Posted by Sam Fenny - Memes and headline comments by David Icke Posted on 2 May 2024

Pistols drawn as UK surveillance state duels with rights groups

As the UK pushes forward with digital surveillance projects, the chorus of voices weighing in on the legal, ethical and practical aspects of its approach grows louder. Having scrapped its Office for the Biometrics and Surveillance Camera Commissioner with the implementation of the Data Protection and Digital Information Bill, the government now finds itself wading in a quagmire of evangelism, objection and piecemeal oversight. For now, it remains in the shallows. But it does not appear to be heading toward the shore.

Is this the IPA? I thought it was the UK
In a feature for TechRadar, writer Chiara Castro puts the spotlight on the Investigatory Powers Act (IPA) of 2016 and an amendment that would broaden digital surveillance capabilities, ostensibly in the interest of public safety. The King has approved the act, but tech watchdogs and privacy advocates have not: a letter signed by 26 rights groups, including Open Rights Group, Privacy International, Liberty, Big Brother Watch, and Index on Censorship, says the Investigatory Powers (Amendment) Bill “weakens safeguards when intelligence services collect bulk datasets of personal information, potentially allowing them to harvest millions of facial images and social media data.”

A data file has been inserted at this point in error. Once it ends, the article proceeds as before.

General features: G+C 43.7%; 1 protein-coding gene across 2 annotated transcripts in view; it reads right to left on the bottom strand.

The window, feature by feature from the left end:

Robin Wilton, director of the Internet Society, tells Castro that “from a civil society perspective, the IPA and its amendments are a problem because they enable suspicionless mass surveillance.” Language in the amendment would expand the definition of Bulk Personal Datasets (BPDs) to include a new category of personal data, which law enforcement can collect when “the individual has low to no reasonable expectation of privacy,” as in the case of public CCTV cameras or social media accounts.

There is also a somewhat counterintuitive requirement for tech companies to seek approval from the Home Office before adding new security or privacy features.

Wilton says that “for the Government to be weakening the safeguards for personal data, in an era when we know that data mining and machine learning are constantly finding new ways to interpret and act on personal data, is irresponsible, and dangerously short-sighted.”’

I wanna be FRT: facial recognition roils sport, retail, rights groups
The use of facial recognition technology is proving to be a particularly contentious subplot of the larger surveillance story. With face biometrics gaining traction for large event use cases, UK police recently alerted Tottenham Hotspur football club of a potential live facial recognition deployment to monitor the public highway on match day. Representatives of the team and its fans raised concerns with police and were told that the high volume of attendance expected for the North London Derby match with Arsenal prompted the deployment.

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